When I look at where I want to go, I agree on the customer UX side. I think I’d like to see more ecosystem developments to drive better UX uniformly across application builders. We’re in a world where we have Apple, we have Microsoft, and we have Google that make devices and operating systems, and that’s a pretty small number of players that need to actually align on making user experience better. And they’ve all so far gone in three different distinct paths which has made everyone’s life, including everyone that’s listening, difficult because you’re probably listening on some device that’s one of those. Name your Apple, Microsoft, Google thing. It’s just the UX isn’t there.
And we’ve seen a little bit of movement there where there’s a new kind of coalition from those three vendors that are trying to adopt FIDO which drives a lot of that web authen passwordless flows, but you really need to bake this in at the device application OS level, and that’s really one of the things I’d like to see more of.
[David Spark] Question for you, Ian, and goes to my earlier question too. What implementations have you seen that you’ve either used in your training, like, “Oh, my God. They did this really well,” or you’re like, “Oh, wow. We need to now incorporate that because we didn’t see that when we were developing this”? What have implementations taught you, in a nutshell?
[Ian Hassard] So, I’ll give you a few personal examples. You remember Clubhouse, that whole platform when it launched? I was given a link from a friend that said, “Hey, you might want to listen to this, I’m going to invite you to join.” It was sort of like the old Gmail back in the day when you got the five invites and you got to give them out to your friends. I got it; it already had my phone number in because he had text messaged that information to me. The registration was seamless. I was signed up as a user and listening within probably a few seconds because it automatically was able to verify, it knew it was a cellphone, so it was able to SMS me my code. No password creation, I was just in. Logged in, ready to go. That’s an example of a good experience.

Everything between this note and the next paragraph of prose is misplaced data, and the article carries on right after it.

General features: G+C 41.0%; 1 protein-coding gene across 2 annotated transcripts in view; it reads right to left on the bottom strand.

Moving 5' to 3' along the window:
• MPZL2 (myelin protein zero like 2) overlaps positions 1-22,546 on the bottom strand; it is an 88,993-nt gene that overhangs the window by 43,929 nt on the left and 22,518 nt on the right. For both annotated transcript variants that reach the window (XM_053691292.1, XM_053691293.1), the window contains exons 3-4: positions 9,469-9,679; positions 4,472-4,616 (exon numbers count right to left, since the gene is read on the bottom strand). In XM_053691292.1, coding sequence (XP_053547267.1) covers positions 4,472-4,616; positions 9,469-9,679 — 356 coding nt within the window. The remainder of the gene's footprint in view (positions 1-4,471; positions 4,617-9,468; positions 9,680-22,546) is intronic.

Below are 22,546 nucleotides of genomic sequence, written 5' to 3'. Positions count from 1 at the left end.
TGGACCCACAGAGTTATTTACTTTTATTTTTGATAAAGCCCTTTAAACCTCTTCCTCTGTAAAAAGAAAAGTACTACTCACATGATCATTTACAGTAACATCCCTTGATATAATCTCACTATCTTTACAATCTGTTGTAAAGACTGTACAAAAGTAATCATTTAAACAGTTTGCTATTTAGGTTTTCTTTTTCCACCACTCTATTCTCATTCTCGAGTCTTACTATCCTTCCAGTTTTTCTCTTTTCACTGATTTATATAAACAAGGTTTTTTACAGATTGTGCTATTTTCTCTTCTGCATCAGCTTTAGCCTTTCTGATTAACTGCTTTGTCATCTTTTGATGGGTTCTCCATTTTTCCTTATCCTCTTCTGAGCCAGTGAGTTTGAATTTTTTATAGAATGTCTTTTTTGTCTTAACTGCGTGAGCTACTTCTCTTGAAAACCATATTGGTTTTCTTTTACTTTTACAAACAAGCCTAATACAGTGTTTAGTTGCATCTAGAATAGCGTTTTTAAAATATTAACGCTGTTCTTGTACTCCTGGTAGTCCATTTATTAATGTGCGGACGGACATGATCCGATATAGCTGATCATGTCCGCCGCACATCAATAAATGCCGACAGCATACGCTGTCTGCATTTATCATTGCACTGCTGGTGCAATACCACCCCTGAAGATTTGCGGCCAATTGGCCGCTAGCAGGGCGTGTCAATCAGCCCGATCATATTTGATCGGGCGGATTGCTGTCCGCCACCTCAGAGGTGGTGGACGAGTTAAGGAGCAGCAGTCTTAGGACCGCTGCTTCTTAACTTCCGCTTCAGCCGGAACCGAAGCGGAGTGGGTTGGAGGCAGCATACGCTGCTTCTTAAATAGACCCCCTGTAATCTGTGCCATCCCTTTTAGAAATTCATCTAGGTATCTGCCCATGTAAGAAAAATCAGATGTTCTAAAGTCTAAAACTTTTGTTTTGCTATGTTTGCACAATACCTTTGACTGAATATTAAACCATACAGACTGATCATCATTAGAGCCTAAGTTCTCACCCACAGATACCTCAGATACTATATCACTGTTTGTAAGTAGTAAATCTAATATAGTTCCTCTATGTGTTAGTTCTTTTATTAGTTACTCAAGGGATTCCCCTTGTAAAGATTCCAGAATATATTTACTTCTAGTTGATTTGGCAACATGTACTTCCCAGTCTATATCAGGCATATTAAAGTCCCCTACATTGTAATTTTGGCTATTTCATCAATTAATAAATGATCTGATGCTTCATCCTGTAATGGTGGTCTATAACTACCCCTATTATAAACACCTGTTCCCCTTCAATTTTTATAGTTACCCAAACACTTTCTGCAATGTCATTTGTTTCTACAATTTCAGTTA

Now a little I’ll take you through. I am a gamer. I use Blizzard, and I was doing a password reset flow, which is we refer to everything as flows at Okta, and the experience for me was so poor because it required me to reset my multifactor. But to reset my multifactor, I needed to put a password in. But I was trying to reset my password, but my phone had been reset so I didn’t have my multifactor. So, I was in this vicious cycle, a loop where I wasn’t able to actually reset my password.
So, when you’re thinking about authentication implementations, it’s not just can you log in, can you sign up. It’s what happens when you lose your password, which happens to people. How many people remember their IRS tax filing passwords and all those sorts of things? Like, they forget them because they’re things that you don’t do very often. So, there’s a lot of good examples and there’s a lot of bad examples. And more times than not, the bad examples are ones where people haven’t thought through all the angles for the user experience.
[David Spark] Just quickly, give me a couple other angles, there’s the obvious password reset forgetting, but what are some other angles on authentication that people don’t think about?